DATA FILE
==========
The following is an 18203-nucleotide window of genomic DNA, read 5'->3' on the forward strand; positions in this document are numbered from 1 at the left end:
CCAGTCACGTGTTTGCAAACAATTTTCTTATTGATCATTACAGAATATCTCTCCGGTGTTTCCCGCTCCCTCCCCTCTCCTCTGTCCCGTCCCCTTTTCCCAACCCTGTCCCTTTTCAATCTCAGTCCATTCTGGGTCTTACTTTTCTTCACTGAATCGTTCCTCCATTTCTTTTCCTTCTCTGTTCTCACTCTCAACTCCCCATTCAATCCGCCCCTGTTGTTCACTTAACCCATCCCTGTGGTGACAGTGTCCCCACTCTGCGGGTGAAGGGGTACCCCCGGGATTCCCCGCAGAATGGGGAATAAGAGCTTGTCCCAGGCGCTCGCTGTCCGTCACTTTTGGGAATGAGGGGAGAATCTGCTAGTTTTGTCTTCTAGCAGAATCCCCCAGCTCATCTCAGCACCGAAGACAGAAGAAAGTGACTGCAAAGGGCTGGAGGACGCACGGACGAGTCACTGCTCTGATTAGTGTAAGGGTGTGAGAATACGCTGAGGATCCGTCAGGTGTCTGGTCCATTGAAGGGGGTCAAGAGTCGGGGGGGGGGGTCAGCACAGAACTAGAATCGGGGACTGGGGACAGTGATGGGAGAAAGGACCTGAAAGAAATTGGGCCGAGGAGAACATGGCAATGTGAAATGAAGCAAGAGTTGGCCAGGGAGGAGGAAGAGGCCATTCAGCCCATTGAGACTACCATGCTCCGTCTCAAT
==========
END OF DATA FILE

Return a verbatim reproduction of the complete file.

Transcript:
The following is an 18203-nucleotide window of genomic DNA, read 5'->3' on the forward strand; positions in this document are numbered from 1 at the left end:
CCAGTCACGTGTTTGCAAACAATTTTCTTATTGATCATTACAGAATATCTCTCCGGTGTTTCCCGCTCCCTCCCCTCTCCTCTGTCCCGTCCCCTTTTCCCAACCCTGTCCCTTTTCAATCTCAGTCCATTCTGGGTCTTACTTTTCTTCACTGAATCGTTCCTCCATTTCTTTTCCTTCTCTGTTCTCACTCTCAACTCCCCATTCAATCCGCCCCTGTTGTTCACTTAACCCATCCCTGTGGTGACAGTGTCCCCACTCTGCGGGTGAAGGGGTACCCCCGGGATTCCCCGCAGAATGGGGAATAAGAGCTTGTCCCAGGCGCTCGCTGTCCGTCACTTTTGGGAATGAGGGGAGAATCTGCTAGTTTTGTCTTCTAGCAGAATCCCCCAGCTCATCTCAGCACCGAAGACAGAAGAAAGTGACTGCAAAGGGCTGGAGGACGCACGGACGAGTCACTGCTCTGATTAGTGTAAGGGTGTGAGAATACGCTGAGGATCCGTCAGGTGTCTGGTCCATTGAAGGGGGTCAAGAGTCGGGGGGGGGGGTCAGCACAGAACTAGAATCGGGGACTGGGGACAGTGATGGGAGAAAGGACCTGAAAGAAATTGGGCCGAGGAGAACATGGCAATGTGAAATGAAGCAAGAGTTGGCCAGGGAGGAGGAAGAGGCCATTCAGCCCATTGAGACTACCATGCTCCGTCTCAAT